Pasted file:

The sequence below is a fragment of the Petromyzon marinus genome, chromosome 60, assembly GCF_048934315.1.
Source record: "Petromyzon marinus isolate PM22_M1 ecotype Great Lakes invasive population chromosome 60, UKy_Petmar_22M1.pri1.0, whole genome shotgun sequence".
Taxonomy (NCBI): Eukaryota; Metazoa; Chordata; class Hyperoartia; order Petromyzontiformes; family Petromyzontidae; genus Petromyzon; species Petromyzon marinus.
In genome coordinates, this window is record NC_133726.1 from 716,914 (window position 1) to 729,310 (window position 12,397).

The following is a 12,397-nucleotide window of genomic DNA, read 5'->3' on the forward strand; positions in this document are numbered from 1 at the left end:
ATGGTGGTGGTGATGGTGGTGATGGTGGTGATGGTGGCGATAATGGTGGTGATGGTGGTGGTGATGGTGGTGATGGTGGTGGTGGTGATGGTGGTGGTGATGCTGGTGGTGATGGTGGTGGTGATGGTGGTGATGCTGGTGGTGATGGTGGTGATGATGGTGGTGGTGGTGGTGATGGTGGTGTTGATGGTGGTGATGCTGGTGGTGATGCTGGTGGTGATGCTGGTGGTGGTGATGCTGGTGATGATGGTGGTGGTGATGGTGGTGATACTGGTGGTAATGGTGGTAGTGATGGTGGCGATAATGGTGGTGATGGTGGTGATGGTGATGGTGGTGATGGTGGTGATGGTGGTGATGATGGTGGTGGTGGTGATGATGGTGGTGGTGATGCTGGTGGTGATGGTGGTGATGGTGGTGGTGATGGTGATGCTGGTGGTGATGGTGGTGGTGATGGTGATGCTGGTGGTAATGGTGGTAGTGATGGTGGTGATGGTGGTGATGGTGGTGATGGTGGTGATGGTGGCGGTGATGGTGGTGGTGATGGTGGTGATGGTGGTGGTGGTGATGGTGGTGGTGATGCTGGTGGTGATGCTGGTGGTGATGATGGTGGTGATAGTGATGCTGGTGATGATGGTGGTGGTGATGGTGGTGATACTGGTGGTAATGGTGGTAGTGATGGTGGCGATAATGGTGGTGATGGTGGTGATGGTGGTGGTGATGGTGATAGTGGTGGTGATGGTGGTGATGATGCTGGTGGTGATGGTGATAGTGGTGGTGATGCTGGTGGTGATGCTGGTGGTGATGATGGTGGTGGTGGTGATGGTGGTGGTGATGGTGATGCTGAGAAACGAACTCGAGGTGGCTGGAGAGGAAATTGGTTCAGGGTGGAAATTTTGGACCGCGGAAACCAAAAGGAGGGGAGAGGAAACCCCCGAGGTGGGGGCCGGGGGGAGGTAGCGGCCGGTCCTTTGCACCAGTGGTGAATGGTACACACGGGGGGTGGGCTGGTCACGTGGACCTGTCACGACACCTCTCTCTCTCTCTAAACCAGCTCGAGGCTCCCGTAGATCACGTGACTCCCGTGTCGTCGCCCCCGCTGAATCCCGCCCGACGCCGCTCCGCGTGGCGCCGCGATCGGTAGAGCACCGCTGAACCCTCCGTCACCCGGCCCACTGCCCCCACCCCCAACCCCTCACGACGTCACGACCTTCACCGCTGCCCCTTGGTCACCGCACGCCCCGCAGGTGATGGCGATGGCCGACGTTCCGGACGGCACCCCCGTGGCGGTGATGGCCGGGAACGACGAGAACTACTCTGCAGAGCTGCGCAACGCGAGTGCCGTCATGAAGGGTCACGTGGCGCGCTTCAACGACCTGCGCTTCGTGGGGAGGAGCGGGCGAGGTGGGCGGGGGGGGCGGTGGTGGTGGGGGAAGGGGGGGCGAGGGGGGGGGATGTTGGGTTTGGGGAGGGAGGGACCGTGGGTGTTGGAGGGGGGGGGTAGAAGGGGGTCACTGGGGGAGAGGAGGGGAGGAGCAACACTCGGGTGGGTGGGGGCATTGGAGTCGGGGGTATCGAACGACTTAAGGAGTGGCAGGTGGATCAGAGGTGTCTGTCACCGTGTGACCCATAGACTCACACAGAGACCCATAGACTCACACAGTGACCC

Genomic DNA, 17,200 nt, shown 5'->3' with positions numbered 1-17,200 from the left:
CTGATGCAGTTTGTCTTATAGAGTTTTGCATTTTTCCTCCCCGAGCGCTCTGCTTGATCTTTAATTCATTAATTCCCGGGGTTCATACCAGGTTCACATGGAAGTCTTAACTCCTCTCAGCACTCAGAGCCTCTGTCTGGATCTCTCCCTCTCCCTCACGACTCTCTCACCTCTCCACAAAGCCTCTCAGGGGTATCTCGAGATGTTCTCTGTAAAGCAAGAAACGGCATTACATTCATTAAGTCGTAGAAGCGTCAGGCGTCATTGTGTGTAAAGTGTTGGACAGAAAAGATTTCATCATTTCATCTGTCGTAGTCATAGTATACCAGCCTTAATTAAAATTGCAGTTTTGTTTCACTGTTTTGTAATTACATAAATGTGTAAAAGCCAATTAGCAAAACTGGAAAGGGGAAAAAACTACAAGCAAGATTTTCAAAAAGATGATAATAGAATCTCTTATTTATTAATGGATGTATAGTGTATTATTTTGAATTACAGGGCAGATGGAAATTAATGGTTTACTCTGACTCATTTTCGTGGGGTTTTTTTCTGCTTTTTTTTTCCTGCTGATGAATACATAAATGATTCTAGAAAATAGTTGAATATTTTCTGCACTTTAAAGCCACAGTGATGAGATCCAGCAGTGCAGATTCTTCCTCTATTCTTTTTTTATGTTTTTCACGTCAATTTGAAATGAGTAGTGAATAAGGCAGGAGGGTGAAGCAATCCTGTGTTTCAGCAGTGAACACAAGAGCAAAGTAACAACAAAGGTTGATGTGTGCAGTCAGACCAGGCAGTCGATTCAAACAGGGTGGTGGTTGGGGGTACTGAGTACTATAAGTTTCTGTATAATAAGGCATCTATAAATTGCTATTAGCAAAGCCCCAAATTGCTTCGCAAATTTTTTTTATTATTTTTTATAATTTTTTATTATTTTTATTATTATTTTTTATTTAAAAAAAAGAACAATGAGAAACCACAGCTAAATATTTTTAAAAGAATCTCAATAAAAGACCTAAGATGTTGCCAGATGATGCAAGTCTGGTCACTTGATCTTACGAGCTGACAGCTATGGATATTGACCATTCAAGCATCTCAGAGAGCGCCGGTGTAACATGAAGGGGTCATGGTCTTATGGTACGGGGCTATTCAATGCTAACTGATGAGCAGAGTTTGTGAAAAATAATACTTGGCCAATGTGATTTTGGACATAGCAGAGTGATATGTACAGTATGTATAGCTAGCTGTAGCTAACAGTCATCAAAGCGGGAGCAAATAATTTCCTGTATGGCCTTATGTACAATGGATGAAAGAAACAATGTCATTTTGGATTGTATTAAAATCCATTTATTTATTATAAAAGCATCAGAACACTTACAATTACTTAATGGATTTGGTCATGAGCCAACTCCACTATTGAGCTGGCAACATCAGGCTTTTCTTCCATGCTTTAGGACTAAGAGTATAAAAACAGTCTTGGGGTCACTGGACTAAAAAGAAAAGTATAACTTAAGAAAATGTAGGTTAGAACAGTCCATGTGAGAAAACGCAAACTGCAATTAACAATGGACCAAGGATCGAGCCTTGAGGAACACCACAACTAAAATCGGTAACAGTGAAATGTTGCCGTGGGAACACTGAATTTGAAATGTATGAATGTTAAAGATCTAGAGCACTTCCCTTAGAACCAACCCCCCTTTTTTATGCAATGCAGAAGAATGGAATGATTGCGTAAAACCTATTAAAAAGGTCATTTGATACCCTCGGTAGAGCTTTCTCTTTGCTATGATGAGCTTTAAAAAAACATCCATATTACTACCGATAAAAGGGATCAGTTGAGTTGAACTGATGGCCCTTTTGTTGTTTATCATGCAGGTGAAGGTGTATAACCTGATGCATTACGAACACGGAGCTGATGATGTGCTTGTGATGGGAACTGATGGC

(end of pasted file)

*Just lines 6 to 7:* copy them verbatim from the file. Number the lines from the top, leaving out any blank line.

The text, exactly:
ATGGTGGTGGTGATGGTGGTGATGGTGGTGATGGTGGCGATAATGGTGGTGATGGTGGTGGTGATGGTGGTGATGGTGGTGGTGGTGATGGTGGTGGTGATGCTGGTGGTGATGGTGGTGGTGATGGTGGTGATGCTGGTGGTGATGGTGGTGATGATGGTGGTGGTGGTGGTGATGGTGGTGTTGATGGTGGTGATGCTGGTGGTGATGCTGGTGGTGATGCTGGTGGTGGTGATGCTGGTGATGATGGTGGTGGTGATGGTGGTGATACTGGTGGTAATGGTGGTAGTGATGGTGGCGATAATGGTGGTGATGGTGGTGATGGTGATGGTGGTGATGGTGGTGATGGTGGTGATGATGGTGGTGGTGGTGATGATGGTGGTGGTGATGCTGGTGGTGATGGTGGTGATGGTGGTGGTGATGGTGATGCTGGTGGTGATGGTGGTGGTGATGGTGATGCTGGTGGTAATGGTGGTAGTGATGGTGGTGATGGTGGTGATGGTGGTGATGGTGGTGATGGTGGCGGTGATGGTGGTGGTGATGGTGGTGATGGTGGTGGTGGTGATGGTGGTGGTGATGCTGGTGGTGATGCTGGTGGTGATGATGGTGGTGATAGTGATGCTGGTGATGATGGTGGTGGTGATGGTGGTGATACTGGTGGTAATGGTGGTAGTGATGGTGGCGATAATGGTGGTGATGGTGGTGATGGTGGTGGTGATGGTGATAGTGGTGGTGATGGTGGTGATGATGCTGGTGGTGATGGTGATAGTGGTGGTGATGCTGGTGGTGATGCTGGTGGTGATGATGGTGGTGGTGGTGATGGTGGTGGTGATGGTGATGCTGAGAAACGAACTCGAGGTGGCTGGAGAGGAAATTGGTTCAGGGTGGAAATTTTGGACCGCGGAAACCAAAAGGAGGGGAGAGGAAACCCCCGAGGTGGGGGCCGGGGGGAGGTAGCGGCCGGTCCTTTGCACCAGTGGTGAATGGTACACACGGGGGGTGGGCTGGTCACGTGGACCTGTCACGACACCTCTCTCTCTCTCTAAACCAGCTCGAGGCTCCCGTAGATCACGTGACTCCCGTGTCGTCGCCCCCGCTGAATCCCGCCCGACGCCGCTCCGCGTGGCGCCGCGATCGGTAGAGCACCGCTGAACCCTCCGTCACCCGGCCCACTGCCCCCACCCCCAACCCCTCACGACGTCACGACCTTCACCGCTGCCCCTTGGTCACCGCACGCCCCGCAGGTGATGGCGATGGCCGACGTTCCGGACGGCACCCCCGTGGCGGTGATGGCCGGGAACGACGAGAACTACTCTGCAGAGCTGCGCAACGCGAGTGCCGTCATGAAGGGTCACGTGGCGCGCTTCAACGACCTGCGCTTCGTGGGGAGGAGCGGGCGAGGTGGGCGGGGGGGGCGGTGGTGGTGGGGGAAGGGGGGGCGAGGGGGGGGGATGTTGGGTTTGGGGAGGGAGGGACCGTGGGTGTTGGAGGGGGGGGGTAGAAGGGGGTCACTGGGGGAGAGGAGGGGAGGAGCAACACTCGGGTGGGTGGGGGCATTGGAGTCGGGGGTATCGAACGACTTAAGGAGTGGCAGGTGGATCAGAGGTGTCTGTCACCGTGTGACCCATAGACTCACACAGAGACCCATAGACTCACACAGTGACCC

Genomic DNA, 17,200 nt, shown 5'->3' with positions numbered 1-17,200 from the left: